Upsource: New Repository Browsing and Code Review Tool by JetBrains

JetBrains, the company behind the popular IntelliJ IDEA, recently has released a new productivity tool into the wild. JetBrains Upsource is a browser-based repository browsing and code review tool. Freshly released in version 1.0, it boasts a number of very interesting and useful features already now. In this article, I’d like to give you a short overview of the goodness you’ll find in this tool.

With Upsource, JetBrains extend their portfolio of software development and collaboration tools with a new building block. Besides their issue tracker YouTrack and the continuous integration server TeamCity, they now add a repository browsing and code review tool to the list. By that, JetBrains move a step nearer to becoming a full-stack vendor for integrated software development support tools such as Atlassian.

Let’s have a look at what Upsource has to offer.

Repository Browsing

As a repository browsing tool, Upsource provides you with the typical browsing functions needed to obtain both a general overview and a deeper insight into your source code repositories. But there is more.

Sophisticated Code and Commit Search

Upsource comes with a sophisticated search functionality which not only allows you to perform simple full-text searches, but also more advanced searches. For Java projects, you get a similar search facility as you’re already accustomed to from the IntelliJ IDEA. For example, camel-hump search is available, e.g. searching for “askssm” will find Google Guava’s class AbstractSortedKeySortedSetMultimap if this library is included in your Maven project or if you happen to be Google and you’re developing the Guava library.

Besides that, you can search for individual commits. Upsource gives you a powerful query language with content assist which makes it easy to define complex queries on your repository’s commits. Just press the well-known keyboard shortcut Ctrl-Space for content assist while in the search bar for the commit history and a popup will give you a hint of all available query elements you can use in the current context. To give you just a few examples what you can do with Upsource’s advanced commit search:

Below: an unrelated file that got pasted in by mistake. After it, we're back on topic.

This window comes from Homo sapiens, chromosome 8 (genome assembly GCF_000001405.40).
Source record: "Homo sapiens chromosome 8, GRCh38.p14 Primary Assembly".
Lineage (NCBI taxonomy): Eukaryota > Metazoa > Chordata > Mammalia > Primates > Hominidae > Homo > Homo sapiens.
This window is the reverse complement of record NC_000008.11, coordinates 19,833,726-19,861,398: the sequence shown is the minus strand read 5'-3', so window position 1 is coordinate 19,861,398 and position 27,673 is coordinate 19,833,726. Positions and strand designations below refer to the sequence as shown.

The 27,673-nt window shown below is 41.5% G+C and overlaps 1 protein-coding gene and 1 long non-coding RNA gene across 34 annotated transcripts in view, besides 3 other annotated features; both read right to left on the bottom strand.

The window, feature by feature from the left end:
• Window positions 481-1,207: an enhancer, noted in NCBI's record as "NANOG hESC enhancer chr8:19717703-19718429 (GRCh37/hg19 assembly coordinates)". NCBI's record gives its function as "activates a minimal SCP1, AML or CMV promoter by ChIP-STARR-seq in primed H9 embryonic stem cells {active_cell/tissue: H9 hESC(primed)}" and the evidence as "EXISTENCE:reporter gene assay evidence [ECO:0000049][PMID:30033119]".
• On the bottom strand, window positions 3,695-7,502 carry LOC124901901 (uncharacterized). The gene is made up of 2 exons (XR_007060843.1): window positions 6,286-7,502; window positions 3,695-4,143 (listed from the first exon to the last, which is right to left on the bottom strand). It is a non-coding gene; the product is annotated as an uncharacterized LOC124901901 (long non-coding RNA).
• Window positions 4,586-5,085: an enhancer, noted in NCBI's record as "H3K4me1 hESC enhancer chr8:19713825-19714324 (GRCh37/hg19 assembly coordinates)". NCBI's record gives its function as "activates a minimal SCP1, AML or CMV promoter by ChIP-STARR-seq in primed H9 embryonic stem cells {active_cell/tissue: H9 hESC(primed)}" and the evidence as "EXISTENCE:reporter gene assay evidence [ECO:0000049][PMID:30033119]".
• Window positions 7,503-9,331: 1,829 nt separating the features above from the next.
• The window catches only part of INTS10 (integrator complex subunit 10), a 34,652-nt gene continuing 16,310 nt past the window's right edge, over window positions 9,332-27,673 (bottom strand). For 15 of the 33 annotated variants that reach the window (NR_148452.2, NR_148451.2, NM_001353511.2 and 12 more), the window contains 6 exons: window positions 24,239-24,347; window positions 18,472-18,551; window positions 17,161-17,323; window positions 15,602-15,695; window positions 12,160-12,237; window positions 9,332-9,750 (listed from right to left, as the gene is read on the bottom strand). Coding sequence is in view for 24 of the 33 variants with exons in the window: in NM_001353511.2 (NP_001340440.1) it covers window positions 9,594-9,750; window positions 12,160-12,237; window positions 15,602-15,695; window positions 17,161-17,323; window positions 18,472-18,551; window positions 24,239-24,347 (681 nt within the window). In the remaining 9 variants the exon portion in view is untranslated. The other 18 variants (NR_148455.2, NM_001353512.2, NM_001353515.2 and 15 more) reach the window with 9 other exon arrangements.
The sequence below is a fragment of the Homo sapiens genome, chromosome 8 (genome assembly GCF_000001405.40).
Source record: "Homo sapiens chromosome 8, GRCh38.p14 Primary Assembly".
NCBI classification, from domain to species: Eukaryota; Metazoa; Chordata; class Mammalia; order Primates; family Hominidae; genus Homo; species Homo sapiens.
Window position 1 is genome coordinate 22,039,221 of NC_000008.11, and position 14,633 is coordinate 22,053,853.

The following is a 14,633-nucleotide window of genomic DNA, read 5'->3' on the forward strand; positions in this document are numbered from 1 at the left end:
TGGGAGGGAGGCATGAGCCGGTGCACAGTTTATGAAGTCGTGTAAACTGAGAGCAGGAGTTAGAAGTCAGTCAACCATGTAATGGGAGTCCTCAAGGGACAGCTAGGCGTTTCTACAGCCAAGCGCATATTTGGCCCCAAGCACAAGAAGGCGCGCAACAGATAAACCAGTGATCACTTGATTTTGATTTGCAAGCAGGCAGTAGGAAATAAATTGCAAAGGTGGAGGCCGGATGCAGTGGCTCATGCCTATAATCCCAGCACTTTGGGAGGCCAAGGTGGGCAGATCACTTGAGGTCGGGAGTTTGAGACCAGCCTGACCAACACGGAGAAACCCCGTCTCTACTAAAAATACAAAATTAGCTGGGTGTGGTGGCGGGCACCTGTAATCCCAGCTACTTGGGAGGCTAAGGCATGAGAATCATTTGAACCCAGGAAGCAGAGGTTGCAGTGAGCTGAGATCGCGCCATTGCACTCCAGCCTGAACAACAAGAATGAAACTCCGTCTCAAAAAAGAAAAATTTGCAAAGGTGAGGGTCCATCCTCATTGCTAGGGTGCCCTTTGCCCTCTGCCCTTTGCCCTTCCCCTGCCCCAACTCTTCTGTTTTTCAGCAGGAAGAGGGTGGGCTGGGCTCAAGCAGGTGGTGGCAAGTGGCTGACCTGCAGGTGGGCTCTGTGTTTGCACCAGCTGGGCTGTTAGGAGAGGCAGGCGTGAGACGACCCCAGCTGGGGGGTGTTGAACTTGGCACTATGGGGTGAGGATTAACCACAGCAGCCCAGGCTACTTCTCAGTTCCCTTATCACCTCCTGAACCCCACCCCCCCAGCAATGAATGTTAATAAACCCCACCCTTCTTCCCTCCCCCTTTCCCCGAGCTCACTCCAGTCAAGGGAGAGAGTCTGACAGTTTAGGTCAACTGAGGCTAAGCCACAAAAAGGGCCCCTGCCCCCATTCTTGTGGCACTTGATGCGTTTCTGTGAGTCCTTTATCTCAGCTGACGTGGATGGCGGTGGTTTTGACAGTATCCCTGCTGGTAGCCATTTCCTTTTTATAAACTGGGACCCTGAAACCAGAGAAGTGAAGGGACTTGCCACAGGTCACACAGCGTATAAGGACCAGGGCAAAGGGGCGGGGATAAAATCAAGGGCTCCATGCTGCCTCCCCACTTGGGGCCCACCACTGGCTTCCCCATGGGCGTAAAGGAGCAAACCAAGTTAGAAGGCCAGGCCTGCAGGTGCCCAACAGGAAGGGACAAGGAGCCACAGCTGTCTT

• find all Git merge commits with is: merge
  • pick one particular commit with e.g. id: f10fc5c
  • find all commits on branch develop from user John Doe which are no merge commits with: author: {john.doe <john.doe@acme.com>} and branch: develop and not is: merge
  • find all commits that contain the word test in their message between Dec 1st and Dec 3rd with: after-eq: 2014-Dez-01 and before: 2014-Dez-03 and "test" (note that the German locale is used in this example)
  • find all commits which haven’t been reviewed yet with has: {no review}

Direct Links to Code Lines or Code Areas

You can select individual lines of code or a complete text selection from your sources and have a link generated to this code fragment. You can then share this link with your team members, making discussions about a software project a lot easier.

Static Code Analysis for Java Projects

If your code base is a Java or JavaScript project, you get all the static code analysis features that are already available in IntelliJ IDEA. Results from the code analysis are shown in the source view in the same way as in IntelliJ (gutter marks). For instance, Upsource highlights duplicate code and displays in which file the duplication was found, it shows unused members and methods, possible null dereferences and a lot more.

Advanced Browsing for Java Projects

There’s more in store for Java projects: By clicking on a variable or class name in a Java source file, you can either navigate to the declaration, find all usages, or view the hierarchy of this element. Besides these options, the JavaDocs for this element and its definition is shown in a popup. Ctrl-Left-Click directly takes you to the definition of the selected element. So, you can virtually browse your code base as you’re already used to from your IDE.